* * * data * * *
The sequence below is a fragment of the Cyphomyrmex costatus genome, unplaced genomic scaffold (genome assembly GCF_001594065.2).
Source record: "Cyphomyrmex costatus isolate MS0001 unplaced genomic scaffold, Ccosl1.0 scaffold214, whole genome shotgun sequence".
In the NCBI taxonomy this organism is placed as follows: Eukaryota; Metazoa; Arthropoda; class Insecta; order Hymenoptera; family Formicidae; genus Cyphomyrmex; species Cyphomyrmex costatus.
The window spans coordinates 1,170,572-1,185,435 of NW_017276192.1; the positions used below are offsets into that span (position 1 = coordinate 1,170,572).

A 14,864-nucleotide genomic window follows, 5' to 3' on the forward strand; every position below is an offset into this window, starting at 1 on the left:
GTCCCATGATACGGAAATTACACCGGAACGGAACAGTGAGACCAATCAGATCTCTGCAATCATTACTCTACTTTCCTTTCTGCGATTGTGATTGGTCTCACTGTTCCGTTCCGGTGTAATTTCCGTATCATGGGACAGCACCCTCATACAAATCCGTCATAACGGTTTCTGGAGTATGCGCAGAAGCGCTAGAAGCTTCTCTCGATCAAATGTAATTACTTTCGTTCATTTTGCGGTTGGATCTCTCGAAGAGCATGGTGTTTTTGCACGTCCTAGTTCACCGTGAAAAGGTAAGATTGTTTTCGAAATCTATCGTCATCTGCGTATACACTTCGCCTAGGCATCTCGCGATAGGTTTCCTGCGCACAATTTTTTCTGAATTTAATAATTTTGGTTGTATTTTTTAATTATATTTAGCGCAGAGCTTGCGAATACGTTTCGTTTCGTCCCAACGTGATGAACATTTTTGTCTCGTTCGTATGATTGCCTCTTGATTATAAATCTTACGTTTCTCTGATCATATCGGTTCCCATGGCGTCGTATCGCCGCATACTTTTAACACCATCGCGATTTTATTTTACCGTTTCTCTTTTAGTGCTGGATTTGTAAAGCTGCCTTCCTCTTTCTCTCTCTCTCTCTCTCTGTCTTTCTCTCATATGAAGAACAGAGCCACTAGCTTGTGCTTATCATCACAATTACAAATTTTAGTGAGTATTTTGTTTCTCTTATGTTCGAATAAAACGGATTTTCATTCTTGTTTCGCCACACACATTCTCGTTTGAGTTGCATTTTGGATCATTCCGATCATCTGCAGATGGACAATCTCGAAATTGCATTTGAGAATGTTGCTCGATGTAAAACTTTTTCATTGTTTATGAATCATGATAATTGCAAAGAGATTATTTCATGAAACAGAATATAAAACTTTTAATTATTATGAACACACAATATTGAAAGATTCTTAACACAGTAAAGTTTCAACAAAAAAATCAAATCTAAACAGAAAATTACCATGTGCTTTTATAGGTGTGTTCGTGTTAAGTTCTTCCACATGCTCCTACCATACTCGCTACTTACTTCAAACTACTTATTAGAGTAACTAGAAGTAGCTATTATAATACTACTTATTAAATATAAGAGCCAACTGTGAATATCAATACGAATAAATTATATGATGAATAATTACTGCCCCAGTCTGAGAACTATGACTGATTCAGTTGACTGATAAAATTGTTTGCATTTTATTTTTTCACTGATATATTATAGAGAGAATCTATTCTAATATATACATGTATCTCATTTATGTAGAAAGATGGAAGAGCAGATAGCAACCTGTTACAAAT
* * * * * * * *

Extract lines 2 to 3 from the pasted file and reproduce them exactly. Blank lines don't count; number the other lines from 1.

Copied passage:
Source record: "Cyphomyrmex costatus isolate MS0001 unplaced genomic scaffold, Ccosl1.0 scaffold214, whole genome shotgun sequence".
In the NCBI taxonomy this organism is placed as follows: Eukaryota; Metazoa; Arthropoda; class Insecta; order Hymenoptera; family Formicidae; genus Cyphomyrmex; species Cyphomyrmex costatus.